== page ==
Multilingualism in Children
In order to successfully communicate with one another, we need more than just good grammar and a large vocabulary; we also need to be able to read the quite subtle behaviors of other speakers and pay attention to the context of conversations. We know from previous research that multilingual children make different use of various non-verbal behaviours (or “cues”) that come up during interactions and from the context of the conversation.
Instances of contextual cues are whether there is, for example, a wall blocking the speaker’s sight so that they cannot see the toys that the child is talking about. However, since this line of research is still quite new, there are many fundamental questions about multilingualism in children that MultiCUE aims to answer.
About the Project
MultiCUE began in February 2022 and will run until September 2026. In this period, both multilingual and monolingual children across the Netherlands can participate in the research. MultiCUE is short for “Multilingual children’s Communicative Understanding and Efficiency”.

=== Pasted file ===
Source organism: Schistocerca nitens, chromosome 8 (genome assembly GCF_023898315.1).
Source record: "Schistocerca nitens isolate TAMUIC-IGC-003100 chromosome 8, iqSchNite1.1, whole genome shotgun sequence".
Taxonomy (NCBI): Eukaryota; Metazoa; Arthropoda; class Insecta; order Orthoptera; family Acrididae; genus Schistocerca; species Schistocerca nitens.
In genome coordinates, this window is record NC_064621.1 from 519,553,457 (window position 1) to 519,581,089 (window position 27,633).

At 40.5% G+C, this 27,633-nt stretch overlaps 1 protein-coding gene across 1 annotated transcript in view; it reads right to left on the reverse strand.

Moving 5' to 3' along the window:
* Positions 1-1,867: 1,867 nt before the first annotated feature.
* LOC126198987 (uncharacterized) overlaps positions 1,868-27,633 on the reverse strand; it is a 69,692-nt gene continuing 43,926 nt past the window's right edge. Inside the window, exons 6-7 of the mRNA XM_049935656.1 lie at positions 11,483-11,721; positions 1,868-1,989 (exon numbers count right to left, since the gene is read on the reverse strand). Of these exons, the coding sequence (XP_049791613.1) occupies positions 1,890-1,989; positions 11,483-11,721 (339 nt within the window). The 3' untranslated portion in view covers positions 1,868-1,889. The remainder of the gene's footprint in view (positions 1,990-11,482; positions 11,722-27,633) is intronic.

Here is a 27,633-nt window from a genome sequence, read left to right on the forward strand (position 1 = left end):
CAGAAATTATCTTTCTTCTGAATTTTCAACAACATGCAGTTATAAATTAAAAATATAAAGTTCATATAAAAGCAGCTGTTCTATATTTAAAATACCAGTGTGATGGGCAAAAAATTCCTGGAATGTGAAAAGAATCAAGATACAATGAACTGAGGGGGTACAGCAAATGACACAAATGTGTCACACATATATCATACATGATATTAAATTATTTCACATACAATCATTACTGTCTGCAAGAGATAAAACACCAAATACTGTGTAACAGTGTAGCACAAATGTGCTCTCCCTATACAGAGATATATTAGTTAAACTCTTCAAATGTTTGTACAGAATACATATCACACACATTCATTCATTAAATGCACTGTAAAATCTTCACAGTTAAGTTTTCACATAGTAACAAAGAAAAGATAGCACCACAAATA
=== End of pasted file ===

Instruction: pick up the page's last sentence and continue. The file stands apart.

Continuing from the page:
What are our research goals?
Our research targets four main questions:
- Why do multilingual children use communicative cues differently than monolingual children?
- Do multilingual children use these cues differently than monolingual children in real conversations (outside of experimental set ups in laboratory experiments)?
- Do multilingual children have less trouble understanding non-literal language (such as irony and indirect requests) where the true meaning must be inferred from communicative cues and the context in which a conversation takes place?
- Does the way in which multilingual children use communicative cues (in comparison to monolingual children) influence how they learn a new language?
MultiCUE is funded by NWO research, the Dutch Research Council.
Would your child like to participate in our research? Click below to fill out our participation form!